The presidents challenge youth physical fitness program Essay

Published: 2020-04-22 15:25:56
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Category: Physical

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The Presidents Challenge Youth Fitness test is a norm referenced assessment. Although the Presidents Challenge has a test battery that includes 11 separate tests, some of the individual tests are only one of two or three options. For example, abdominal strength and endurance can be measured with curl-ups or partial curl-ups. The participants in this study participated in curlups, the one-mile run/walk, the V-sit reach, the shuttle run, and the best of the pull-up or flexed arm hang.

Each students raw score on each test item was converted to a performance percentile as per norms available from the Presidents Council on Physical Fitness and Sports (1992). Physical education teachers at each of the schools administered the tests during the academic year on a voluntary basis, students participated on a voluntary basis, and teachers submitted scores to the district administration on a voluntary basis. Teachers administered the tests at any time during the academic year they deemed appropriate for their academic program and curriculum.

Iowa Tests of Basic Skills The Iowa Tests of Basic Skills (ITBS) were used to measure academic achievement. This is a frequently used achievement test and has been validated by its developers (Riverside Publishing, Houghton Mifflin Company). The ITBS assessment is norm referenced and consists of multiple forms (forms A, K, L and M), subjects were administered Form M. Third and sixth graders are administered the basic skills version, while fifth and eighth graders are given the integrated writing version.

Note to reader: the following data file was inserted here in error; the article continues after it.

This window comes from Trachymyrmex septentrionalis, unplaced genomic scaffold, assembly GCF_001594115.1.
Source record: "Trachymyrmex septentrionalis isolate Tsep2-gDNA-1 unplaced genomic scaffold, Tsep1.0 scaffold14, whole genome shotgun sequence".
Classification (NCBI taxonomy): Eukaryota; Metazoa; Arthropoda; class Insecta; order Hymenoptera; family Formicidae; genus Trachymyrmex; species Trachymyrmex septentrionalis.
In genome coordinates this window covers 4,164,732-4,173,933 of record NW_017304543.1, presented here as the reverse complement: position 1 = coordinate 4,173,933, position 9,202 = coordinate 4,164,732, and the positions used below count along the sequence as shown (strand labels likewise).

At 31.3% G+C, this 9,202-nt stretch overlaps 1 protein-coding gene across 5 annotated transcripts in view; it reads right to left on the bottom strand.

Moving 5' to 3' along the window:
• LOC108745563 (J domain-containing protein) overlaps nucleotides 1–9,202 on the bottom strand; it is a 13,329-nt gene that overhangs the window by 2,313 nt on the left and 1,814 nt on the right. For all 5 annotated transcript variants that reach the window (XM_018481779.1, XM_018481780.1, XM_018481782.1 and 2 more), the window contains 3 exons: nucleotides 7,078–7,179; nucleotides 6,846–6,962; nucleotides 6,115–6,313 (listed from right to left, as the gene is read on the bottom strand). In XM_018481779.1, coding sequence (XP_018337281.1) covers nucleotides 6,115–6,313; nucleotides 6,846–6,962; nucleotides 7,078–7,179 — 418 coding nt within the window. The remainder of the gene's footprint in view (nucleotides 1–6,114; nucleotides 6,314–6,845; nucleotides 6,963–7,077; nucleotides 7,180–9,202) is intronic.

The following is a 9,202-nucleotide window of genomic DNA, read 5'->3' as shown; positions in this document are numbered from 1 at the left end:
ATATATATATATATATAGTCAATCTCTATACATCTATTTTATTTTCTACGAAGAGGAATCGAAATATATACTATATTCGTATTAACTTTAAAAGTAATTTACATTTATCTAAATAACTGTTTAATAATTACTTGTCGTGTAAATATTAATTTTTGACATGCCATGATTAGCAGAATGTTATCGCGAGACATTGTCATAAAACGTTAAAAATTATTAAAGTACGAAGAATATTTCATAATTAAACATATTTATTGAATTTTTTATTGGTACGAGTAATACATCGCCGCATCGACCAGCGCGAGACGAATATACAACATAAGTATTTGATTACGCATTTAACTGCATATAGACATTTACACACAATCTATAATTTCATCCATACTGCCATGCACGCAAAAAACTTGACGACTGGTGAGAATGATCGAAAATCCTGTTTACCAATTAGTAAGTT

The test battery and administration are standardized. The test was administered by classroom teachers to all students in the classroom during the first three weeks of March during the academic year. Data Collection ITBS and Presidents Challenge test scores were received by the Office of Research, Evaluation and Assessment of the Seattle School District. Scores were then matched according to student number, and the student number was replaced by a code number.

Permission to use, and access to, this pre-existing data set was given to the researchers by the Office of Research, Evaluation and Assessment of the Seattle School District, and use of this data followed guidelines established by the Western Washington University human subjects review committee. Statistical Analysis For each subject, the percentile scores for each of the three academic tests (reading, language arts, and mathematics) were averaged, to give an average academic percentile score.

Similarly, the percentile scores for each of the five fitness tests were averaged, to give an average physical percentile score. The relationship between average academic and physical percentile scores was plotted, a Pearson coefficient of correlation, and the significance of the correlation were calculated (Vincent, 1999). Statistical analysis was performed using Excel 2002 (Microsoft Corp. , Redmond, Washington) and a p-value <. 05 was considered significant. Results.

The relationship between physical fitness, measured by an average score on the Presidents Challenge test battery, and academic performance, determined by the Iowa Tests of Basic Skills, in Seattle school children was examined. Data from 5847 students in grades three (n = 2049), five (n = 2169), six (n = 948) and eight (n = 681) were analyzed. The Pearson coefficient of correlation between mean fitness and academic percentile scores was 0. 19, p <. 05. A Pearson coefficient of correlation is calculated by fitting a straight line of best fit to the relationship between two variables to estimate the strength of the relationship.

In some cases the line that best describes the relationship between two variables is not a straight line, and if so using a straight line to describe the relationship results in an underestimation of the strength of the relationship. To determine if the low relationship between the variables was due, in part, to the improper use of a straight line to describe the relationship, various curved lines (logarithmic, exponential, and power) were also fitted to the data. Each of these curved lines was found to not fit the data as well as a straight trend line. Hence, the relationship was described by the Pearson coefficient of correlation.

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